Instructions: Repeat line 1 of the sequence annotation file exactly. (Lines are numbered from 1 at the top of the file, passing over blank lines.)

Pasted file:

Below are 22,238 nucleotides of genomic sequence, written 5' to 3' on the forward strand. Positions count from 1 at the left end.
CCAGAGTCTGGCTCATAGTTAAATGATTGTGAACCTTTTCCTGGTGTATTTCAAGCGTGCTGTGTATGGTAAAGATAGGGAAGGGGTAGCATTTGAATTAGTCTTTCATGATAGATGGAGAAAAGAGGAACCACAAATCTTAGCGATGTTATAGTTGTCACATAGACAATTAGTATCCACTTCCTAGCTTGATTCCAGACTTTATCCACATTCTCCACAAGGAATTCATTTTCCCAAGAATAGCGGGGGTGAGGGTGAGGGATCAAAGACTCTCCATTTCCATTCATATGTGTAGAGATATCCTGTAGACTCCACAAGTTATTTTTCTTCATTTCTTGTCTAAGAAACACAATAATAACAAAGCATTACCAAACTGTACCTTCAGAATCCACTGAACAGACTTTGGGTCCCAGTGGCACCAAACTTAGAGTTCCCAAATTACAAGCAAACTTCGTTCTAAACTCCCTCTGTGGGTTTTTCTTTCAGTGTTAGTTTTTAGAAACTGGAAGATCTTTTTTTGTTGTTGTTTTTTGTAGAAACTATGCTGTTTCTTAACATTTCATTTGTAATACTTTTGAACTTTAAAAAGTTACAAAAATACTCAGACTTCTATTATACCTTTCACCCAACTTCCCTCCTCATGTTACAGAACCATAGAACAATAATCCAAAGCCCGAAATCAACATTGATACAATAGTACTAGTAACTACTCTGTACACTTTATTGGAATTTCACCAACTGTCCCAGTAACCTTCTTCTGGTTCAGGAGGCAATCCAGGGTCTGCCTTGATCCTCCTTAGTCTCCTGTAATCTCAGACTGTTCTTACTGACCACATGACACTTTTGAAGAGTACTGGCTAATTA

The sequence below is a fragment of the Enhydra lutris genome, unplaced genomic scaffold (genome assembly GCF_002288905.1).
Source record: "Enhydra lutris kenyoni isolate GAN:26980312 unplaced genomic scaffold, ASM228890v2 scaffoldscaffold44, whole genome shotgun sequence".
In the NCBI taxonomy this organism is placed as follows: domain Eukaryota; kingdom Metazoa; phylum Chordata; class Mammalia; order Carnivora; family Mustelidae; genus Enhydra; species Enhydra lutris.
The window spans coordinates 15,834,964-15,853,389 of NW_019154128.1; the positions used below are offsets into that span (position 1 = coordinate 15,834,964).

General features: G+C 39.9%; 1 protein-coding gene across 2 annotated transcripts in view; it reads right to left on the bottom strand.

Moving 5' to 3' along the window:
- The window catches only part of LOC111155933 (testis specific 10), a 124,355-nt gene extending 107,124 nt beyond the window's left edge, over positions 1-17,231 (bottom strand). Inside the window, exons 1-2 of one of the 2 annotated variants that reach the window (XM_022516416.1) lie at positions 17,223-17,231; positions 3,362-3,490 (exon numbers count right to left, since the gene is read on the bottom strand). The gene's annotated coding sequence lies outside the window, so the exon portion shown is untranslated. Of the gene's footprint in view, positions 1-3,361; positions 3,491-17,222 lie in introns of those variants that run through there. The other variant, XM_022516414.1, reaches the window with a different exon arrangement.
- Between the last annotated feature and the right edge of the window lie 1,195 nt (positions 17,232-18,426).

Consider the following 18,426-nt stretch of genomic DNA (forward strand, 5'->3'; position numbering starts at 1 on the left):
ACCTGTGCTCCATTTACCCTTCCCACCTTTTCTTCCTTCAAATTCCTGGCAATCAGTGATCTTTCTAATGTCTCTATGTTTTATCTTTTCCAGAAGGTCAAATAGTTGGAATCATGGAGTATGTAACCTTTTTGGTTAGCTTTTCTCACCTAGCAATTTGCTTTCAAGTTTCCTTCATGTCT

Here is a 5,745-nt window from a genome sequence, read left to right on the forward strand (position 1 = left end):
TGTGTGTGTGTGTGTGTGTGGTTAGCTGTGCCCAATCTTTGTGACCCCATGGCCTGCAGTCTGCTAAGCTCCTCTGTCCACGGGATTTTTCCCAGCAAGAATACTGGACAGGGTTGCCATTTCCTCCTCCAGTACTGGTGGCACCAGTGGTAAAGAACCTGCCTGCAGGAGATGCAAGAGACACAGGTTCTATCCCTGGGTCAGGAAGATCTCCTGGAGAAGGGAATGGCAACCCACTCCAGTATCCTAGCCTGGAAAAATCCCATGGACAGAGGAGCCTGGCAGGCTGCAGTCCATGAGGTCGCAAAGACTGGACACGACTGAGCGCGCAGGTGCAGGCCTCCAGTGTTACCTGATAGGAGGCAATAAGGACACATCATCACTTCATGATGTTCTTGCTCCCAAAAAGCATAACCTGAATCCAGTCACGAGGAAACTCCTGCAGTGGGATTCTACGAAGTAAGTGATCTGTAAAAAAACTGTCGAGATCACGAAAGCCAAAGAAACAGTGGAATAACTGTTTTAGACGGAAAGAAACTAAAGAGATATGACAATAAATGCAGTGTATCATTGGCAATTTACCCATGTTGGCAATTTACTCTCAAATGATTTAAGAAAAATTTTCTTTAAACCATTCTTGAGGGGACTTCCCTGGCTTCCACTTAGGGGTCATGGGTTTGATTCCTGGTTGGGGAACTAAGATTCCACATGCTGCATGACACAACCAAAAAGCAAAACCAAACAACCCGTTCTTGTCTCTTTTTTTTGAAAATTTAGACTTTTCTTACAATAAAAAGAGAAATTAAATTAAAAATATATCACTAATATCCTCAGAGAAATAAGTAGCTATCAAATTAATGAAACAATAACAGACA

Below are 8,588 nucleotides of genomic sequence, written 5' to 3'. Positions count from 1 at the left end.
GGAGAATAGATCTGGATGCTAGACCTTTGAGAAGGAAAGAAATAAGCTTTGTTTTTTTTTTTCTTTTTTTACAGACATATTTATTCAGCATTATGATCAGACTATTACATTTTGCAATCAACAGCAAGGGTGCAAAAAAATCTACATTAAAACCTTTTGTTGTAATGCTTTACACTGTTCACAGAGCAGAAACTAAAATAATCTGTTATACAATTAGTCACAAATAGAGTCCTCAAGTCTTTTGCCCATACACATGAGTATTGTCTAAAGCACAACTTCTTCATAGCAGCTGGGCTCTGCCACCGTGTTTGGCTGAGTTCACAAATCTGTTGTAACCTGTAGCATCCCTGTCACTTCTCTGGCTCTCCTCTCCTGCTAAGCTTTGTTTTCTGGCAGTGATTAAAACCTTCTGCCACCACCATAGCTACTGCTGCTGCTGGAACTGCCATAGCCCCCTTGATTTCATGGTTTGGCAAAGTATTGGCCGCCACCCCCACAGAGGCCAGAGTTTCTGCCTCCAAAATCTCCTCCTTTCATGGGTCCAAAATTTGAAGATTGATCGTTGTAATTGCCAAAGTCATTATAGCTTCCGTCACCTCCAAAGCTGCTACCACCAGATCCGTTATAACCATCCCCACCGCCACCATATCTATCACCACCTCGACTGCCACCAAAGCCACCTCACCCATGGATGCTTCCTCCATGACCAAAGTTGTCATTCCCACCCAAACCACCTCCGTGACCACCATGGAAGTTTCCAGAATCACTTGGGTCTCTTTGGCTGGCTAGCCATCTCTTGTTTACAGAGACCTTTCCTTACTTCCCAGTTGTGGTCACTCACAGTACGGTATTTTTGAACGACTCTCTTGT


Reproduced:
Below are 22,238 nucleotides of genomic sequence, written 5' to 3' on the forward strand. Positions count from 1 at the left end.